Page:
Fallen PG officer, Laurel resident 'made lasting impression'

A sea of uniformed officers flooded Woodstream Church Tuesday morning, Aug. 28, to honor and mourn Laurel resident and fallen Prince George's County Police Officer 1st Class Adrian Morris.

Morris, 23, was promoted posthumously to the rank of officer 1st class after he was killed last week when his police cruiser ran off Interstate 95 in Beltsville during a police chase following an armed robbery attempt at a West Laurel Shell station.


A lengthy police escort made up of officers from county, state and national police departments accompanied the hearse carrying Morris' flag-draped casket to the Mitchelsville church, where it was met by thousands of uniformed emergency service members.

"Adrian made a lasting impression on his co-workers and the community," Prince George's County Police Chief Mark McGaw said during the service. "The Prince George's County Police Department was a better department because of Adrian ... His loss leaves a tremendous void."

McGaw was one of many distinguished officials to provide reflections on Morris' life Tuesday. Others who spoke at the funeral includedCounty Executive Rushern Baker III, Lt. Gov. Anthony Brown, FOP 89 President Vince Canales and U.S. Rep. Steny Hoyer.

McGaw said Morris, who was assigned to the District 6 station in Beltsville, was defined by his enthusiasm and commitment to serving.

"It was evident to anyone who knew Adrian that he had a passion for policing," McGaw said.

Before becoming a police officer, Morris was a member of the Police Explorers at District 6 for five years. He continued as an advisor and mentor to the Boy Scout-affiliated group after joining the force.

Officer Michael Owens and Officer 1st Class Kenneth Hibbert, who were stationed with Morris at District 6, also eulogized him during the service.

Both Owens and an emotional Hibbert, who met Morris when the two were together in the Police Explorers program, shared stories from Morris' life and presented Morris' mother, fiancee and other family members with Police Explorer badges with Morris' name on them.


"Adrian Morris was more than a police officer," Hibbert said holding back tears. "He was my friend, he was my brother, and I loved him."

Baker likened Morris to a bright star whose memory will illuminate the lives of county residents for years to come.

"Loss is never easy," Baker said. "But the loss of someone so young is devastating."

Maryland Lt. Gov. Anthony Brown said the commitment and sacrifice provided Morris and all service members is something all citizens should never forget.

"These fine men and women leave their homes, not knowing if they'll return, to make the community a better place," Brown said. "Our community is a better place because of Officer Morris. ... He lived his life believing he had a responsibility to us; it is now our responsibility to honor him. Adrian, you'll never be forgotten."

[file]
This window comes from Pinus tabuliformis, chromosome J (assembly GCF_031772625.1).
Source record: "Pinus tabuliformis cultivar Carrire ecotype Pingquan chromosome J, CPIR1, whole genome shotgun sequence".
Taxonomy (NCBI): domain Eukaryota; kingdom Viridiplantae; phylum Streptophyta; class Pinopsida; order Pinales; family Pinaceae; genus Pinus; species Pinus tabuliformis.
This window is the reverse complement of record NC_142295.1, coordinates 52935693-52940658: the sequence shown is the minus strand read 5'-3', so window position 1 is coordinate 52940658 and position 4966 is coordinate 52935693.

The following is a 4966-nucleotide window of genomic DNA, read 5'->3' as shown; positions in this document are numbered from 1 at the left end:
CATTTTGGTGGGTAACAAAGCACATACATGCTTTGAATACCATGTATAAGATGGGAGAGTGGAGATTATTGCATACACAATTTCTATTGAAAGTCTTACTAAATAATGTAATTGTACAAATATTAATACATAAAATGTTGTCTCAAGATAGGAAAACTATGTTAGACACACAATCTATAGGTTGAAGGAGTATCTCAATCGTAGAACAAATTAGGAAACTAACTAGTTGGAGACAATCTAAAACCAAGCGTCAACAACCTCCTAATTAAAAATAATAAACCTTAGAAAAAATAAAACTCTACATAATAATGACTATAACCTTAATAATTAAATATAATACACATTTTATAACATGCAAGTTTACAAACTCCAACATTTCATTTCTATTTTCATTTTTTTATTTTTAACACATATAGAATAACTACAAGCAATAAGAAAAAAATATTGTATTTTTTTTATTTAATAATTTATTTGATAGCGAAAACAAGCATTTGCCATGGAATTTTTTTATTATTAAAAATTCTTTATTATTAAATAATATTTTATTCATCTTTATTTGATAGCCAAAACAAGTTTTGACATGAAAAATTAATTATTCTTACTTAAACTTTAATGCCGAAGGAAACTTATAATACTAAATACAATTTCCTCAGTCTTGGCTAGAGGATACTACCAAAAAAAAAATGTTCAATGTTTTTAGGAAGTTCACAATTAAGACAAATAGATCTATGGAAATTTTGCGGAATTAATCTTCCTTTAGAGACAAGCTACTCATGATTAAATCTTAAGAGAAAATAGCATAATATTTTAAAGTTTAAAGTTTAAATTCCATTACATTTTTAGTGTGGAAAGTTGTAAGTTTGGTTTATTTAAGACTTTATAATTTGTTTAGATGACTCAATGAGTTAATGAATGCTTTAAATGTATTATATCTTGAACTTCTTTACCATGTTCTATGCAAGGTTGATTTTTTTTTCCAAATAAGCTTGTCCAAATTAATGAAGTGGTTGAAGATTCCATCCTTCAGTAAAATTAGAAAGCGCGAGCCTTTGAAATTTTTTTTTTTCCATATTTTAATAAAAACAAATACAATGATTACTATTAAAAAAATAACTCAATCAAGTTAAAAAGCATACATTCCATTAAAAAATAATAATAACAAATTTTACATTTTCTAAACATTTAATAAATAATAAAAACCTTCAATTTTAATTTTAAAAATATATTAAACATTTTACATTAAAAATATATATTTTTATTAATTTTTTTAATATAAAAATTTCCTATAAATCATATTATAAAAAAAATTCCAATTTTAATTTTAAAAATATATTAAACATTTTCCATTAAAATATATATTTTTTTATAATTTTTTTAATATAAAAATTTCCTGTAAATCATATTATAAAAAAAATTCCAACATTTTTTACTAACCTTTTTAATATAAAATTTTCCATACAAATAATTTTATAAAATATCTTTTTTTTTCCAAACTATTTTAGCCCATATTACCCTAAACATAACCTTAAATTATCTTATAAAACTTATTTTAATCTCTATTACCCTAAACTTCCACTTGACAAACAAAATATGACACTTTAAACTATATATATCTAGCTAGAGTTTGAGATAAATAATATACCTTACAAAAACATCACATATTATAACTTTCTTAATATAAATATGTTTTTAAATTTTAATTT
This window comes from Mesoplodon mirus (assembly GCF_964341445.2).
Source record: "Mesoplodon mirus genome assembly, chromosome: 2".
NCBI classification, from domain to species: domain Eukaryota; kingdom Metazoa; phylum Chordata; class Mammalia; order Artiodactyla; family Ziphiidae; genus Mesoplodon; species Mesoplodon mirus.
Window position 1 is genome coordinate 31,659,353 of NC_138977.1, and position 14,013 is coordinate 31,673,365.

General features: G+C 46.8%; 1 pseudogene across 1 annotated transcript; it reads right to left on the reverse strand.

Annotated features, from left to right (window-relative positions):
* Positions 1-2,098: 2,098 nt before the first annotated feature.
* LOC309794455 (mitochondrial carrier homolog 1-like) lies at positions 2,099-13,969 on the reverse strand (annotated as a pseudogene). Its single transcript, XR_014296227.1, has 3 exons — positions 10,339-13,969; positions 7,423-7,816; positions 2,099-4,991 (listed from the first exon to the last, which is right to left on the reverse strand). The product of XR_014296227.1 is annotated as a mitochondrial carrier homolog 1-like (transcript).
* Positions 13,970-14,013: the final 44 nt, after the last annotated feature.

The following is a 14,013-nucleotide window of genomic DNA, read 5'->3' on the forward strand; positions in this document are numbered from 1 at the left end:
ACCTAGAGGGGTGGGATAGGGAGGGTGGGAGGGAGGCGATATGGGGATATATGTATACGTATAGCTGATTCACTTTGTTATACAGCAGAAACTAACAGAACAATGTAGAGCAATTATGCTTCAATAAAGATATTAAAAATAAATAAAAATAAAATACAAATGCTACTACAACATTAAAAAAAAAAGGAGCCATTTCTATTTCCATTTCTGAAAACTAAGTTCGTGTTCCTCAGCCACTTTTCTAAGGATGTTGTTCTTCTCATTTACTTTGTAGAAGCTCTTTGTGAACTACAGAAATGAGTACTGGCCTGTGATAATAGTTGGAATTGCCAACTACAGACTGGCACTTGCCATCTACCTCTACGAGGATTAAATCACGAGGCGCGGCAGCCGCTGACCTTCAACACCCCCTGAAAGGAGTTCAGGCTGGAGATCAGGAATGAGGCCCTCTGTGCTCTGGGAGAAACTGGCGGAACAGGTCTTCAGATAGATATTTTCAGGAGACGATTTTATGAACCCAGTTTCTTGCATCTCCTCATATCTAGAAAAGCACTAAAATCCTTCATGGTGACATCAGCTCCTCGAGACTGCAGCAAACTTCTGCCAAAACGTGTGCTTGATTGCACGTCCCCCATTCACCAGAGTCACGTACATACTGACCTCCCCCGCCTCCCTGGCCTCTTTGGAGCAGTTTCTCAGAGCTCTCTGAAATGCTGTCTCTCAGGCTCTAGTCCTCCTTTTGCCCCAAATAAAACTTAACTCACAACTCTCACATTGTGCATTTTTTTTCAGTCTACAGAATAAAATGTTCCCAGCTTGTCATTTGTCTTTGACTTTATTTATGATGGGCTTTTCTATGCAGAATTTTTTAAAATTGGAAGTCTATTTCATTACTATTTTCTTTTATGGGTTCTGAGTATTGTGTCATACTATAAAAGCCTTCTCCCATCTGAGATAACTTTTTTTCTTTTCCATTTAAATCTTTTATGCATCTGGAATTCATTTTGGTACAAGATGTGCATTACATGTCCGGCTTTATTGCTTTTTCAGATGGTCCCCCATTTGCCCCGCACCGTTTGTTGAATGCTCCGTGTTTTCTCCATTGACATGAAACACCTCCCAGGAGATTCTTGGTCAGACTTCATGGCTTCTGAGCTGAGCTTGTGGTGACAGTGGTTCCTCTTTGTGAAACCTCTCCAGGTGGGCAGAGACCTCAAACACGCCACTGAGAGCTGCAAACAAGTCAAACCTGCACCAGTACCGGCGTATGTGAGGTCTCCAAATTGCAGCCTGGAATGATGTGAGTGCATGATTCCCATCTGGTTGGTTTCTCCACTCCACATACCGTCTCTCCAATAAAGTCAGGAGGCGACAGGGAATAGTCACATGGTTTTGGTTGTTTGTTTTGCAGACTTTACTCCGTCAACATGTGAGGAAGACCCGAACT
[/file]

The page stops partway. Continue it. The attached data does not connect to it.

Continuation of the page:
Fearless, 'highly motivated'


While Morris may have been small in stature — standing just over 5 feet tall — those that knew him said he more than made up for any physical shortcomings in courage and motivation.

In fact, Morris' fearless reputation earned him the nickname "Baby Hercules" from his fellow officers at the District 6 station.

"There was no fear in him," District 6 station NCO Bruce Jasper said Monday, Aug. 27, outside Borgwardt Funeral Home, in Beltsville, where a wake for Morris was held.. "He was a good officer, who was highly motivated. (Being a police officer) is something he always wanted to do."

Standing in front of the funeral home Monday, Prince George's County Assistant Chief of Police Kevin Davis spoke about Morris — who was born in Kingston, Jamaica, and became a U.S. citizen in 2009 — and his remarkable story, and said Morris' dedication and commitment to serving defined him.

"You couldn't write a script that could depict a young person so dedicated to public service if you tried," Davis said. "For Officer Morris it was a calling ... it was in his heart, it was in everything he did as a young person. He fulfilled that dream, and his life was cut short."

Linda Oliver, acting president of the Police Civilian Employees Association, was involved with hiring Morris. She spoke of his desire to become a police officer.

"This is it. This is what he wanted to do," Oliver said. "It's such a loss."

Oliver added that Morris was very family-oriented, and said it's important that the community supports his family through this tragic time.

Kaushal Patel, owner of Tubby's Diner and Liquors in West Laurel, collected and donated food and soft drinks for the repast being held at Fraternal Order of Police Lodge in Upper Marlboro following funeral services for Morris.

Patel said he was approached by a friend who also knew Morris and who asked if he would lend the family a helping hand.

"He told me how great he was and asked me if I would help the family out," Patel said. "He said the family was having some difficulty, and without him, it's going to be very difficult."

Police have set up a memorial fund to assist Morris' family. Checks made payable to "FOP 89," with "Officer Adrian Morris Fund" on the memo line, can be mailed to: Officer Adrian Morris Fund, c/o PGPD District VI, 4321 Sellman Road, Beltsville, MD 20705.